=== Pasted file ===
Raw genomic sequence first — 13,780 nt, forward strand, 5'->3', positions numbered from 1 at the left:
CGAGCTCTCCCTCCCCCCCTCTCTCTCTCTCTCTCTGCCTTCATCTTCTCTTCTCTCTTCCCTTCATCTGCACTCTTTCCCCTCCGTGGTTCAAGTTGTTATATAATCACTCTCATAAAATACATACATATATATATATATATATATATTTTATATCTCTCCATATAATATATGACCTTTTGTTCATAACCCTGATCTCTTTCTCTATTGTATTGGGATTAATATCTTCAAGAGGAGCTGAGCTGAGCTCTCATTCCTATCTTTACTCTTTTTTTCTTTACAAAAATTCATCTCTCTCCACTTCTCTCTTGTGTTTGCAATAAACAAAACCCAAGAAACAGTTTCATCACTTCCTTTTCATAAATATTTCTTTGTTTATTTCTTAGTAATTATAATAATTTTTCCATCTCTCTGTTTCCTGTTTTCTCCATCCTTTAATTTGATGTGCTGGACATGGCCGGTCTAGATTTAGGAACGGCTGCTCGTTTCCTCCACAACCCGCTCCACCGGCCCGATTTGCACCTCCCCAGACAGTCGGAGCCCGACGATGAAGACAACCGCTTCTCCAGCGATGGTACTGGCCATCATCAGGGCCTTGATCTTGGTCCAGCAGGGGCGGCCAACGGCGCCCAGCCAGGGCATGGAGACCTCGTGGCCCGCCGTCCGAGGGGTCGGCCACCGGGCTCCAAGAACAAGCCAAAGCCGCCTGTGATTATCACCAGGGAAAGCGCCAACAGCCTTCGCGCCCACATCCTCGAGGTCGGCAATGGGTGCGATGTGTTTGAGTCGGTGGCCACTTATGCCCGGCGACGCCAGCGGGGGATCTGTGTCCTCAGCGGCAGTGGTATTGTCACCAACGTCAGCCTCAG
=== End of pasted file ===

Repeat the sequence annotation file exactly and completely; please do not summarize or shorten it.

Raw genomic sequence first — 13,780 nt, forward strand, 5'->3', positions numbered from 1 at the left:
CGAGCTCTCCCTCCCCCCCTCTCTCTCTCTCTCTCTGCCTTCATCTTCTCTTCTCTCTTCCCTTCATCTGCACTCTTTCCCCTCCGTGGTTCAAGTTGTTATATAATCACTCTCATAAAATACATACATATATATATATATATATATATTTTATATCTCTCCATATAATATATGACCTTTTGTTCATAACCCTGATCTCTTTCTCTATTGTATTGGGATTAATATCTTCAAGAGGAGCTGAGCTGAGCTCTCATTCCTATCTTTACTCTTTTTTTCTTTACAAAAATTCATCTCTCTCCACTTCTCTCTTGTGTTTGCAATAAACAAAACCCAAGAAACAGTTTCATCACTTCCTTTTCATAAATATTTCTTTGTTTATTTCTTAGTAATTATAATAATTTTTCCATCTCTCTGTTTCCTGTTTTCTCCATCCTTTAATTTGATGTGCTGGACATGGCCGGTCTAGATTTAGGAACGGCTGCTCGTTTCCTCCACAACCCGCTCCACCGGCCCGATTTGCACCTCCCCAGACAGTCGGAGCCCGACGATGAAGACAACCGCTTCTCCAGCGATGGTACTGGCCATCATCAGGGCCTTGATCTTGGTCCAGCAGGGGCGGCCAACGGCGCCCAGCCAGGGCATGGAGACCTCGTGGCCCGCCGTCCGAGGGGTCGGCCACCGGGCTCCAAGAACAAGCCAAAGCCGCCTGTGATTATCACCAGGGAAAGCGCCAACAGCCTTCGCGCCCACATCCTCGAGGTCGGCAATGGGTGCGATGTGTTTGAGTCGGTGGCCACTTATGCCCGGCGACGCCAGCGGGGGATCTGTGTCCTCAGCGGCAGTGGTATTGTCACCAACGTCAGCCTCAG